OCB operates a graffiti removal program for the City of Los Angeles. Graffiti abatement improves the quality of life for those who live, work, and visit Los Angeles every day.
How to report graffiti? Below are three ways you can report graffiti within the City of Los Angeles.
Dial “3-1-1” on the phone
Mon-Fri: 7am-7pm or Weekend & Holidays: 8am-4:45pm
Visit our Paint Bank!
OCB can provide support supplies to community members as a way to eliminate recurrent graffiti on private property. The Paint Bank generally carries 5-gallon containers of paint and in generic colors.
Contact our team to request supplies from our Paint Bank.
FREQUENTLY ASKED QUESTIONS
What methods of removal are used?
Paint is most commonly used on walls and buildings. Contractors will color match the existing color as closely as possible. Sand/water blasting will be used on unpainted concrete surfaces such as curbs, sidewalks, cinder block walls etc. Chemical removal is used on surfaces such as metal light poles, street signs, trees, traffic control boxes etc
What if the graffiti is outside of the City of Los Angeles geographic limits, who can I call?
View this PDF to learn more about how to report graffiti outside of OCB jurisdiction.
Who actually does the work?
OCB contracts with Community Based Organizations (CBO’s) geographically spread throughout the City. Each CBO has a graffiti removal program that utilizes persons needing to complete community service hours for the court system. These workers are supervised by permanent employees of the graffiti removal program.
How long does it take to remove graffiti?
It is OCB’s goal to remove graffiti within 72 hours of it being reported. While this is our goal, varying circumstances may increase the response time. You can follow up with OCB on the status of a request once it is open for more than one week.
What if the graffiti comes back?
Simply call the Graffiti Removal Hotline (3-1-1) and request that the graffiti be removed again. However, if a location is frequently targeted by taggers, OCB coordinators can go over alternative options.
Who is responsible for graffiti when the Office of Community Beautification is not?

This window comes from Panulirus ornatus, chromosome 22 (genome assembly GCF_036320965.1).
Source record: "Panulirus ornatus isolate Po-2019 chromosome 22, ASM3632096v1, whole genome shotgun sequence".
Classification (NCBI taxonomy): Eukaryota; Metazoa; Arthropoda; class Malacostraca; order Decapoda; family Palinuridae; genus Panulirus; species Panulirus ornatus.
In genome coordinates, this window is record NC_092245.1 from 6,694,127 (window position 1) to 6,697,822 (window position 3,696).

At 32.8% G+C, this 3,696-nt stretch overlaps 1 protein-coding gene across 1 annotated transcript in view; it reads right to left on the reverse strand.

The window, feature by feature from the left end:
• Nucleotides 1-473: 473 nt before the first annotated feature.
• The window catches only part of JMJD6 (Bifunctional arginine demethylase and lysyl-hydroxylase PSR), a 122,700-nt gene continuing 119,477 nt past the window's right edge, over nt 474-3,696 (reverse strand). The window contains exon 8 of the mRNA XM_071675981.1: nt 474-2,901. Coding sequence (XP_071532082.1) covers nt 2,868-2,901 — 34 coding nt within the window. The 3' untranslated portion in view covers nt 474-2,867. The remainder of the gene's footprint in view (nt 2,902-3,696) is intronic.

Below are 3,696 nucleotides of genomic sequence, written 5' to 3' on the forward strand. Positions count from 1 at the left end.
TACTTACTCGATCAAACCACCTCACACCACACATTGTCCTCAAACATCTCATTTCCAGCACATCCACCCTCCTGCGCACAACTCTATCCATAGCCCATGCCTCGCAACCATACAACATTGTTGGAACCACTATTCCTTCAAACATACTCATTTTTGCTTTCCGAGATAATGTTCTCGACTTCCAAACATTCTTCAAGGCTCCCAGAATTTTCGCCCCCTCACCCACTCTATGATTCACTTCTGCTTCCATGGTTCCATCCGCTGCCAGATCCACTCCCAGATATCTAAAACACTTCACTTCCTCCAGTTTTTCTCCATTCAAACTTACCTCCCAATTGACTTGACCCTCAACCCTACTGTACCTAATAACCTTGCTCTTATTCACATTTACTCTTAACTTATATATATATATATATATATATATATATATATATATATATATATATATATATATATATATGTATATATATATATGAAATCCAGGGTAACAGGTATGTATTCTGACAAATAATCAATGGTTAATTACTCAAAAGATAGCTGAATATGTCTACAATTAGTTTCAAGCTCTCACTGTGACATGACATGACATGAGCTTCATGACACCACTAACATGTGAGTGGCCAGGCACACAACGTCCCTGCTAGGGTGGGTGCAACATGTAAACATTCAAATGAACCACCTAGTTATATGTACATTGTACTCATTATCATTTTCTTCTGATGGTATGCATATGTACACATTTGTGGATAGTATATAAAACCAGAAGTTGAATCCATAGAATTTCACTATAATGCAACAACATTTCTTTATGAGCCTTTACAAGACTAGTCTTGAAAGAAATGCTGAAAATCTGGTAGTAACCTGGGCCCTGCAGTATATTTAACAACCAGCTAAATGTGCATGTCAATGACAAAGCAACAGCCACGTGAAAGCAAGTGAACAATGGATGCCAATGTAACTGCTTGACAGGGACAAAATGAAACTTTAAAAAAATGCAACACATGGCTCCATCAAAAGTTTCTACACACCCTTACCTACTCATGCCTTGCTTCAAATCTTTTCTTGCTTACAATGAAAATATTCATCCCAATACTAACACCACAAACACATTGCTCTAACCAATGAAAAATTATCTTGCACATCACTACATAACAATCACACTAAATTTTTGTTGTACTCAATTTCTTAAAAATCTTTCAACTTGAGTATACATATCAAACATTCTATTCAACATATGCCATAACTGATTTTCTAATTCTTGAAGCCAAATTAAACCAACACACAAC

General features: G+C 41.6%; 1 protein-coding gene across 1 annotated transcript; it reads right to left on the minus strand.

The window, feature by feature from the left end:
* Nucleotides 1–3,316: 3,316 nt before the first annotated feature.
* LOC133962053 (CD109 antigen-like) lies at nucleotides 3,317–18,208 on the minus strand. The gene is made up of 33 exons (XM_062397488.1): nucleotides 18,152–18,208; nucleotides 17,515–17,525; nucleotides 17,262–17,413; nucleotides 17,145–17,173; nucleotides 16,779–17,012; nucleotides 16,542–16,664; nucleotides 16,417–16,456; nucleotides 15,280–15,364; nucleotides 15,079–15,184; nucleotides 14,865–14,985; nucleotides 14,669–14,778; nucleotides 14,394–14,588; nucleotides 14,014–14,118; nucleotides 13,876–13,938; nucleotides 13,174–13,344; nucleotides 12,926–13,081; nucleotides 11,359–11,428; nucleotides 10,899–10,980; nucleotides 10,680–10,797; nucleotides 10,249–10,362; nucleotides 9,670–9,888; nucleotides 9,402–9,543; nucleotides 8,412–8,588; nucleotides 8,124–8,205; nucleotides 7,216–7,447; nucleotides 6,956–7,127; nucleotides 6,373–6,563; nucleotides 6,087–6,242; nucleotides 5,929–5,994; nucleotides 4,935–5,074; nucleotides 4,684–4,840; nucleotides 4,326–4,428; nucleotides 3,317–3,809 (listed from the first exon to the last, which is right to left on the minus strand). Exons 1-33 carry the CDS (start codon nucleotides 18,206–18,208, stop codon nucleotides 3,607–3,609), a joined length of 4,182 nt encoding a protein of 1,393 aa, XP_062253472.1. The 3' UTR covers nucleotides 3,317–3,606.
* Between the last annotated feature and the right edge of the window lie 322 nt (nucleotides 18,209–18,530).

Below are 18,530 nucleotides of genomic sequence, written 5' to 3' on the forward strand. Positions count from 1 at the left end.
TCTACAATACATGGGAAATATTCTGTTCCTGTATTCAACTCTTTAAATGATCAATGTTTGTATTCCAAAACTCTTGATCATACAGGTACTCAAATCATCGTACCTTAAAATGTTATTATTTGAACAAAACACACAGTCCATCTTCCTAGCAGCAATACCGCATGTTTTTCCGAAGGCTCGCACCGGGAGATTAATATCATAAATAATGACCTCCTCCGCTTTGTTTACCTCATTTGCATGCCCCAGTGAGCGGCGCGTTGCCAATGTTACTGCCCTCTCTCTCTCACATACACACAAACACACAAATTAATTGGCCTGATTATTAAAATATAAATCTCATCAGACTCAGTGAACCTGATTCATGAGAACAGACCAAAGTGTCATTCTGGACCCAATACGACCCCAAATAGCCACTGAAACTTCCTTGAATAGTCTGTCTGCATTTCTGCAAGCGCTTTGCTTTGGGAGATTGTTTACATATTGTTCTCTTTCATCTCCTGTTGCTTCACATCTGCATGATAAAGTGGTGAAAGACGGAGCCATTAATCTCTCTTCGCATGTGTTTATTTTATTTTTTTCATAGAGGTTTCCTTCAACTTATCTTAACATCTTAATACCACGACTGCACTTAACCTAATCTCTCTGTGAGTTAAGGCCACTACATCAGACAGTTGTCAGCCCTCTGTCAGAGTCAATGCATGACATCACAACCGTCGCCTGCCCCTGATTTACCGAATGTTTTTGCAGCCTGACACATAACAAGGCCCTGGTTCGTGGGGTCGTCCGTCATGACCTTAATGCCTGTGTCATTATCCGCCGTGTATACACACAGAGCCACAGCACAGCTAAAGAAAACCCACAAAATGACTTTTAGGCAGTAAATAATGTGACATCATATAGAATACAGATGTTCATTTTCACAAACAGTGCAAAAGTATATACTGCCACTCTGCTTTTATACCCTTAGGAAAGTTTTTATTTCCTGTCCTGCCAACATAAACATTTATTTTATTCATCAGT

Other cities and municipalities are responsible, view this PDF to understand more.
What happens if a mural in my community gets tagged?
The City uses what is known as a permanent coating on all registered murals. The difference between a permanent coating and a sacrificial coating, is that (a) permanent coatings last up to 10 times longer, and can withstand the graffiti removal process. A sacrificial coating cannot (hence, the term, “sacrificial”), and must be reapplied after any graffiti removal occurs. Permanent coatings are known to last for years depending upon weather conditions, and the amount of graffiti removal to which the mural is subjected.
When a coated mural is defaced with graffiti, the tag is essentially “sitting” on the coating–not the mural itself. A callout is made to the City’s specialty contractor, Graffiti Control Systems, to address the issue. Technicians will normally apply a chemical solution to the tag, to loosen the tag’s cohesion to the surface, which helps prepare it for removal. Subsequently, a high-pressure power wash will be conducted to completely remove the tag from the face of the mural, while leaving the anti-graffiti coating intact.
Will the mural be recoated? How long is the coating effective for?
With permanent coatings, the mural does not need to be recoated. The only time a recoating occurs is if the original coating has faded, or the mural is retouched by the artist.
A protective coating lasts for approximately ten years.